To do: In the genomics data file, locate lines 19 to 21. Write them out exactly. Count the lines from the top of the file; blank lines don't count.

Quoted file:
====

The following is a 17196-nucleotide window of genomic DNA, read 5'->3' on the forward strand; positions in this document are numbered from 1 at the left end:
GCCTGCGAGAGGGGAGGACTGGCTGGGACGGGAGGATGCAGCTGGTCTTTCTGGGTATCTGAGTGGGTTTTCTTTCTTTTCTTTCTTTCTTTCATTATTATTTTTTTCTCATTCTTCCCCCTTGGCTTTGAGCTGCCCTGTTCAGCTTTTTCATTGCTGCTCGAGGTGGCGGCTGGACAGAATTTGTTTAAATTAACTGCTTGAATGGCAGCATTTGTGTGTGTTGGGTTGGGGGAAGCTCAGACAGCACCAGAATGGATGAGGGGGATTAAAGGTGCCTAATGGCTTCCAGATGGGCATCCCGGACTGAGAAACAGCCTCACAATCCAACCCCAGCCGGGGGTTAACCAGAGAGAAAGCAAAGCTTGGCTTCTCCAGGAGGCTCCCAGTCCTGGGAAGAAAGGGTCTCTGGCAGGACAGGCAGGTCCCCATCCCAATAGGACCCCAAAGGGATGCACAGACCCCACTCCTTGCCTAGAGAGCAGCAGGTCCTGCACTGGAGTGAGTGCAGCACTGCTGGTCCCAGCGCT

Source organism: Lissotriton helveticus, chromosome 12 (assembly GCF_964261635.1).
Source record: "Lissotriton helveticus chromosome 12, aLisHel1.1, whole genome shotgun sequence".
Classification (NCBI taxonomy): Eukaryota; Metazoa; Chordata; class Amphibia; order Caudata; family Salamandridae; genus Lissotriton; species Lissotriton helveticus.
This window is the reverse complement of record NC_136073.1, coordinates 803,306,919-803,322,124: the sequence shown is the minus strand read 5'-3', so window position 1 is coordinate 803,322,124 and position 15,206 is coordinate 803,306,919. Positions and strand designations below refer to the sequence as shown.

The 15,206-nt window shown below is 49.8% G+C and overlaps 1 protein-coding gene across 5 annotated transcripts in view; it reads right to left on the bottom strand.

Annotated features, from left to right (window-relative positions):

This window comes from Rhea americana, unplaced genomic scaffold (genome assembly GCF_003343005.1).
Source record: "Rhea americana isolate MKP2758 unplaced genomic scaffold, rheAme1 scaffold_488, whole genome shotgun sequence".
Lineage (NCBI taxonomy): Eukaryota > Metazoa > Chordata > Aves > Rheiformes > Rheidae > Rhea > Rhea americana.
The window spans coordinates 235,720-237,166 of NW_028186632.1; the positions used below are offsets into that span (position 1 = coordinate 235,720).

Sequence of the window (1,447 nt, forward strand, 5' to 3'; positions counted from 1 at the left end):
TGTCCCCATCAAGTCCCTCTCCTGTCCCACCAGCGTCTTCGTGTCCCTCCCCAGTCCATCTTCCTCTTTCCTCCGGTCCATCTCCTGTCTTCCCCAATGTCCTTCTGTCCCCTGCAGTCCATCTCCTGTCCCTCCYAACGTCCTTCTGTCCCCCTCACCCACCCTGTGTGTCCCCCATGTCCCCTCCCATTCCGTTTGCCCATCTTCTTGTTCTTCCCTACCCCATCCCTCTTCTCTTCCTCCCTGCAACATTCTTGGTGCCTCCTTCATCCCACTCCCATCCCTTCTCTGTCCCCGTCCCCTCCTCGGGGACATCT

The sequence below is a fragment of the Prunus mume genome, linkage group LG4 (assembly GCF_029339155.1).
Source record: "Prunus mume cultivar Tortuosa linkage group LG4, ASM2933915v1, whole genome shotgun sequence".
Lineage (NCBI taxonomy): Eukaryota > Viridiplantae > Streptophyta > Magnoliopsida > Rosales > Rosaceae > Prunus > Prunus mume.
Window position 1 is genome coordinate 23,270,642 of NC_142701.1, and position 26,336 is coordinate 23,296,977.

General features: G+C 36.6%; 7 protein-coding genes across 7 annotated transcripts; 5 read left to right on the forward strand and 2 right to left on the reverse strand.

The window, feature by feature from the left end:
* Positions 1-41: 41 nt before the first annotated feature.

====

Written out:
General features: G+C 36.6%; 7 protein-coding genes across 7 annotated transcripts; 5 read left to right on the forward strand and 2 right to left on the reverse strand.

The window, feature by feature from the left end:
* Positions 1-41: 41 nt before the first annotated feature.